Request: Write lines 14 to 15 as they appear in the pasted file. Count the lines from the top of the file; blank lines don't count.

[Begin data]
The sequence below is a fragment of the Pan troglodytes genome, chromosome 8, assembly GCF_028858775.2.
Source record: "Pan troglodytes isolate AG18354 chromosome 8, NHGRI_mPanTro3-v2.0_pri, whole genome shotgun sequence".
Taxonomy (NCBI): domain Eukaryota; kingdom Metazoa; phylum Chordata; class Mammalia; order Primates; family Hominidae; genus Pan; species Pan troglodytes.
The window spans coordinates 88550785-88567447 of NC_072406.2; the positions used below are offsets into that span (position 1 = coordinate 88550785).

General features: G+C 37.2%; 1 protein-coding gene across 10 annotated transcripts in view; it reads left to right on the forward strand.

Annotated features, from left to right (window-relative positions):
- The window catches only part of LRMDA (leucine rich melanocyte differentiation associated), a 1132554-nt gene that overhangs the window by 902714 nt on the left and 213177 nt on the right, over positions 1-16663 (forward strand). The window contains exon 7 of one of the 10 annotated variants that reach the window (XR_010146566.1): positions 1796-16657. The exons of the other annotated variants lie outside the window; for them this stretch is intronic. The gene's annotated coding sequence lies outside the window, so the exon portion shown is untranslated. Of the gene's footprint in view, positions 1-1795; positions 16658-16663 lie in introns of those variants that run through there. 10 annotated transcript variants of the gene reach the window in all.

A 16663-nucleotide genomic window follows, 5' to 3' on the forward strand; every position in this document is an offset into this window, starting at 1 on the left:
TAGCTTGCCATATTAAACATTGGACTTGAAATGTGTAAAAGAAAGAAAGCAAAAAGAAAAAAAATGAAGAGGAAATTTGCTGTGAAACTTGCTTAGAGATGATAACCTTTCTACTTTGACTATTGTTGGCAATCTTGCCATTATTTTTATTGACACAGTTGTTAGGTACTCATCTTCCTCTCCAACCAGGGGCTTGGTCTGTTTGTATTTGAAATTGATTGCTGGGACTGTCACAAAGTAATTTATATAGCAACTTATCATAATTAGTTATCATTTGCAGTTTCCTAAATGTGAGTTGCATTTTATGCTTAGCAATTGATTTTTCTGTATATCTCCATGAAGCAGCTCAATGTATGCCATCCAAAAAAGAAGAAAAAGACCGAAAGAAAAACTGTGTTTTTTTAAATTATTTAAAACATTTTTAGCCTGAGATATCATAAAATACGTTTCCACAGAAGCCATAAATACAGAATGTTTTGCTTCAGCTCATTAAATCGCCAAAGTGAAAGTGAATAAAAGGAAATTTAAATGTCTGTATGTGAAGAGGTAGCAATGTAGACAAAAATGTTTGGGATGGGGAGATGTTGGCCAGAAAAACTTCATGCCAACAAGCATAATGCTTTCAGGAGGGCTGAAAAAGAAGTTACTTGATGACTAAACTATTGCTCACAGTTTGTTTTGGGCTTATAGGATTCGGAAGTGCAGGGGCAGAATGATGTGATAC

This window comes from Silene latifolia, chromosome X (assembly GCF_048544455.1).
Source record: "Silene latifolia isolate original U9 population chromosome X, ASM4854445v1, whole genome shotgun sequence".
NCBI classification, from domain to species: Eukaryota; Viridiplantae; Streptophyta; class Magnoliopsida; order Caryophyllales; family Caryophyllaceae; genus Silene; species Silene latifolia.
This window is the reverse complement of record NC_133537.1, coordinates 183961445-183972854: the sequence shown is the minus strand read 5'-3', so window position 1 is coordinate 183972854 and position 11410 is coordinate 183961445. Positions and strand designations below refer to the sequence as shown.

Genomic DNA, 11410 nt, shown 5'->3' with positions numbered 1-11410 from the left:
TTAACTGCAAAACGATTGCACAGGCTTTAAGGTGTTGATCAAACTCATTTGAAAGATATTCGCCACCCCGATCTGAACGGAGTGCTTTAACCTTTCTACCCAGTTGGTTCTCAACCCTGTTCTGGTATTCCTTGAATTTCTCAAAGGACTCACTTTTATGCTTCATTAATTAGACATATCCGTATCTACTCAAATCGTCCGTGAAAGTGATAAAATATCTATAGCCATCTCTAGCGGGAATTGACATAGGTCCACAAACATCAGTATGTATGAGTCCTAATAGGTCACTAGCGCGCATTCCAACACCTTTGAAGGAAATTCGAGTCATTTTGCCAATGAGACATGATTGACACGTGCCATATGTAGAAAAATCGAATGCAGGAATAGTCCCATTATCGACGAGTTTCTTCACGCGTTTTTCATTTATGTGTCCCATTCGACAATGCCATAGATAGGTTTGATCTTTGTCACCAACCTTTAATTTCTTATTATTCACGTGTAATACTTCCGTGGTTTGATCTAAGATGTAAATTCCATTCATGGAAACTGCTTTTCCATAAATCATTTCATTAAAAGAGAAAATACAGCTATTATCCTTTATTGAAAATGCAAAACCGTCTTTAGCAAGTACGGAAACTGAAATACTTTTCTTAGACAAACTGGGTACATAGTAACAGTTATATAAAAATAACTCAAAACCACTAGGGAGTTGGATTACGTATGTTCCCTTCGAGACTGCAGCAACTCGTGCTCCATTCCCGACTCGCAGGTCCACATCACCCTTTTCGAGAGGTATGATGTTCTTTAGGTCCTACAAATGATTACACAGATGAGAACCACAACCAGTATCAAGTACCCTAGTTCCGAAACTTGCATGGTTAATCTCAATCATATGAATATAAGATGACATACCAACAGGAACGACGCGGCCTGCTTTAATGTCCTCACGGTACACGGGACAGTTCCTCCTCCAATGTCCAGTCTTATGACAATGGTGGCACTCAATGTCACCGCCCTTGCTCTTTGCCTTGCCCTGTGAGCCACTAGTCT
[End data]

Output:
Genomic DNA, 11410 nt, shown 5'->3' with positions numbered 1-11410 from the left:
TTAACTGCAAAACGATTGCACAGGCTTTAAGGTGTTGATCAAACTCATTTGAAAGATATTCGCCACCCCGATCTGAACGGAGTGCTTTAACCTTTCTACCCAGTTGGTTCTCAACCCTGTTCTGGTATTCCTTGAATTTCTCAAAGGACTCACTTTTATGCTTCATTAATTAGACATATCCGTATCTACTCAAATCGTCCGTGAAAGTGATAAAATATCTATAGCCATCTCTAGCGGGAATTGACATAGGTCCACAAACATCAGTATGTATGAGTCCTAATAGGTCACTAGCGCGCATTCCAACACCTTTGAAGGAAATTCGAGTCATTTTGCCAATGAGACATGATTGACACGTGCCATATGTAGAAAAATCGAATGCAGGAATAGTCCCATTATCGACGAGTTTCTTCACGCGTTTTTCATTTATGTGTCCCATTCGACAATGCCATAGATAGGTTTGATCTTTGTCACCAACCTTTAATTTCTTATTATTCACGTGTAATACTTCCGTGGTTTGATCTAAGATGTAAATTCCATTCATGGAAACTGCTTTTCCATAAATCATTTCATTAAAAGAGAAAATACAGCTATTATCCTTTATTGAAAATGCAAAACCGTCTTTAGCAAGTACGGAAACTGAAATACTTTTCTTAGACAAACTGGGTACATAGTAACAGTTATATAAAAATAACTCAAAACCACTAGGGAGTTGGATTACGTATGTTCCCTTCGAGACTGCAGCAACTCGTGCTCCATTCCCGACTCGCAGGTCCACATCACCCTTTTCGAGAGGTATGATGTTCTTTAGGTCCTACAAATGATTACACAGATGAGAACCACAACCAGTATCAAGTACCCTAGTTCCGAAACTTGCATGGTTAATCTCAATCATATGAATATAAGATGACATACCAACAGGAACGACGCGGCCTGCTTTAATGTCCTCACGGTACACGGGACAGTTCCTCCTCCAATGTCCAGTCTTATGACAATGGTGGCACTCAATGTCACCGCCCTTGCTCTTTGCCTTGCCCTGTGAGCCACTAGTCT